Increased renal proximal convoluted ubule transport contributes to hypertension in Cyp4a14 knockout mice

Raymond Quigley, Sumana Chakravarty, Xueying Zhao, John D. Imig, Jorge H. Capdevila

Research output: Contribution to journalArticle

19 Scopus citations

Abstract

Background/Aims:Disrupting the enzyme Cyp4a14 in mice leads to hypertension, which is more severe in the male mice and appears to be due to androgen excess. Because the Cyp4a14 enzyme is located in the proximal tubule of the kidney, we hypothesized that there could be dysregulation of transport in this segment that could contribute to the hypertension. Methods: Wild-type (SV/129) mice and mice that had targeted disruption of the Cyp4a14 gene were studied. Proximal convoluted tubules (PCT) from knockout and wild-type mice were dissected and perfused in vitrofor measurement of volume absorption (J V). Expression of the sodium-hydrogen exchanger 3 (NHE3), the predominant transporter responsible for sodium transport in this segment, was measured by immunoblot. Renal vascular (afferent arteriole) responses to angiotensin and endothelin were also measured. Results: PCT volume absorption was elevated in tubules from the Cyp4a14 knockout mice as compared to the wild-type mice. Brush border membrane NHE3 expression was almost 2-fold higher in Cyp4a14 knockout mice than in wild-type mice. No difference was found in the afferent arteriolar response. Conclusion: Thus, hypertension in the Cyp4a14 knockout mice appears to be driven by excessive fluid reabsorption in the proximal tubule, which is secondary to overexpression of NHE3.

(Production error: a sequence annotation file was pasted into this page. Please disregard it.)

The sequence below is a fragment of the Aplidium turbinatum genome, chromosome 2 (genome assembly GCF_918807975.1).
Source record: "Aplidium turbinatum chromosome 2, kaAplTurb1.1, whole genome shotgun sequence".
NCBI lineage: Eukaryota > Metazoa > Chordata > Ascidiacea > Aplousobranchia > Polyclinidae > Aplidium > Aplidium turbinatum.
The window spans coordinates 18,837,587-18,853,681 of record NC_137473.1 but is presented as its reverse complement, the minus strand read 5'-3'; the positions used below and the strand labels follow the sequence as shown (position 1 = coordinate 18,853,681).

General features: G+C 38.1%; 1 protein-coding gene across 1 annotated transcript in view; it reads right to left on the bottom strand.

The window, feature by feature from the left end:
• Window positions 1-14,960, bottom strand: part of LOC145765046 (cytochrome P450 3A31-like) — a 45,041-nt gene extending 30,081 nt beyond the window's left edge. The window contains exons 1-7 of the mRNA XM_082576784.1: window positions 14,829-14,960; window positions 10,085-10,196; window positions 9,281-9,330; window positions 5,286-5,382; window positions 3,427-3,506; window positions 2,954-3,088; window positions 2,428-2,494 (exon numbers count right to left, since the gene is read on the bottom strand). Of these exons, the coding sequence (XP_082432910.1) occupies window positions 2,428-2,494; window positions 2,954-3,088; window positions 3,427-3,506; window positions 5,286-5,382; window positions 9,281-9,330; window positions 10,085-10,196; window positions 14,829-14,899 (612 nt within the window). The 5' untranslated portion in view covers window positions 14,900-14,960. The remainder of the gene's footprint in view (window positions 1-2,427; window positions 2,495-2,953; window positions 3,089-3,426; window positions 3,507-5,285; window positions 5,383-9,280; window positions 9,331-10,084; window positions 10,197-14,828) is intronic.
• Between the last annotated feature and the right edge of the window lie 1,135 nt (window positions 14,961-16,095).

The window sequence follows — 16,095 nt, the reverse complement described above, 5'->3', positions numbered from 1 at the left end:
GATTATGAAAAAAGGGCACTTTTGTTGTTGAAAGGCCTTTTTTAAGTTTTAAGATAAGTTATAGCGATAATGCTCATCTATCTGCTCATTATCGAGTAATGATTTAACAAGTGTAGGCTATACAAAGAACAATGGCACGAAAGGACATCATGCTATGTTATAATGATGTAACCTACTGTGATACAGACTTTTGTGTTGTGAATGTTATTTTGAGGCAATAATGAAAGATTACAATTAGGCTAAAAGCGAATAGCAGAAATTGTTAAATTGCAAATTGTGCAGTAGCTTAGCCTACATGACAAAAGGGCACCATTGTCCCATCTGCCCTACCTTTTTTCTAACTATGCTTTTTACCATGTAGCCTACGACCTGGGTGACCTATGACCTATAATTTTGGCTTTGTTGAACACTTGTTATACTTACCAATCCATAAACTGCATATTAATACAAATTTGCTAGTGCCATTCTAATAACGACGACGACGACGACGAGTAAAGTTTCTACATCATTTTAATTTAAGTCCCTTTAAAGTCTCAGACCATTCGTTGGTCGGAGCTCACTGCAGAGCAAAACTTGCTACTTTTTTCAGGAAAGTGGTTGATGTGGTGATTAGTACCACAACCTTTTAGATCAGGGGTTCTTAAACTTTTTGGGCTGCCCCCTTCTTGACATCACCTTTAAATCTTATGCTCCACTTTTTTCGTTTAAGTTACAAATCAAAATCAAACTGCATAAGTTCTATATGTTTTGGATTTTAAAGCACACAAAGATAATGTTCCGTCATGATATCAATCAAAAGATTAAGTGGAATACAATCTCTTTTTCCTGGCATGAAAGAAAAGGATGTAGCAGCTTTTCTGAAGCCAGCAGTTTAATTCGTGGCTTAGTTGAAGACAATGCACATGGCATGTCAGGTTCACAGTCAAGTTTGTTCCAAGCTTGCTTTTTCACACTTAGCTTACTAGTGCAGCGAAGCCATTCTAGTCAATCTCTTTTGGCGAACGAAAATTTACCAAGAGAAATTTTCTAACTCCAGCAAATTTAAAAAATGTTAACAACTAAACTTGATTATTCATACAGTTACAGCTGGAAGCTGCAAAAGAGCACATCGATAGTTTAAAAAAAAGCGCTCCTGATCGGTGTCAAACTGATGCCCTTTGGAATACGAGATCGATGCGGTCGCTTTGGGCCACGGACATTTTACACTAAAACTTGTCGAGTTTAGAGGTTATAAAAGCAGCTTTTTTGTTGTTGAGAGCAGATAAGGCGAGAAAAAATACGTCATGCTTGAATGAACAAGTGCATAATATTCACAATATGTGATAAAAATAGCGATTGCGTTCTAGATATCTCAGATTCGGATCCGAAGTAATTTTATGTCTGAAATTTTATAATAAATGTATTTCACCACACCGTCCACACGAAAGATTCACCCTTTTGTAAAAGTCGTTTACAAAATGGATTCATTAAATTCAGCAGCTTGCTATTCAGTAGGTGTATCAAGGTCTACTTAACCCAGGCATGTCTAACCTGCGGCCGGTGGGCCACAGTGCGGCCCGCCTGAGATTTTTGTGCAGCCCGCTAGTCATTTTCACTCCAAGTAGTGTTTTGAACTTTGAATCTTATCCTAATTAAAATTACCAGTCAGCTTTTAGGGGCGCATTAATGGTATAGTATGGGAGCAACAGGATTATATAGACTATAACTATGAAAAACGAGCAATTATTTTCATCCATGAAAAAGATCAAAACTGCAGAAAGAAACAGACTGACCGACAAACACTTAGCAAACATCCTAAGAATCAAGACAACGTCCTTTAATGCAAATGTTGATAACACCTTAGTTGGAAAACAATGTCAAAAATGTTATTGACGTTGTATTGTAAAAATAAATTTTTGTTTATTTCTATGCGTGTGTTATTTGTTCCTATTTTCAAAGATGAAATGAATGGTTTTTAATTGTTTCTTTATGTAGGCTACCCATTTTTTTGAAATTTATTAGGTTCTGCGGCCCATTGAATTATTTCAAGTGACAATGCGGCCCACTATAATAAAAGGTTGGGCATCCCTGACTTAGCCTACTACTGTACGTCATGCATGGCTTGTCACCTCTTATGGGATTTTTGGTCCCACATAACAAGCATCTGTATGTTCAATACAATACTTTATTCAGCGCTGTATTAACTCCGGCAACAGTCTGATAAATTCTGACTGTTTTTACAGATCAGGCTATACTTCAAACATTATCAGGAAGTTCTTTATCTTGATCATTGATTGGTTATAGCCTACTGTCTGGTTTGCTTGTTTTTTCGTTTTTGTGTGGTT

Original languageEnglish (US)
Pages (from-to)p23-p28
JournalNephron - Physiology
Volume113
Issue number4
DOIs
StatePublished - Nov 1 2009

Keywords

  • Eicosanoids
  • In vitro microperfusion
  • Proximal tubule transport

ASJC Scopus subject areas

  • Physiology
  • Nephrology
  • Physiology (medical)

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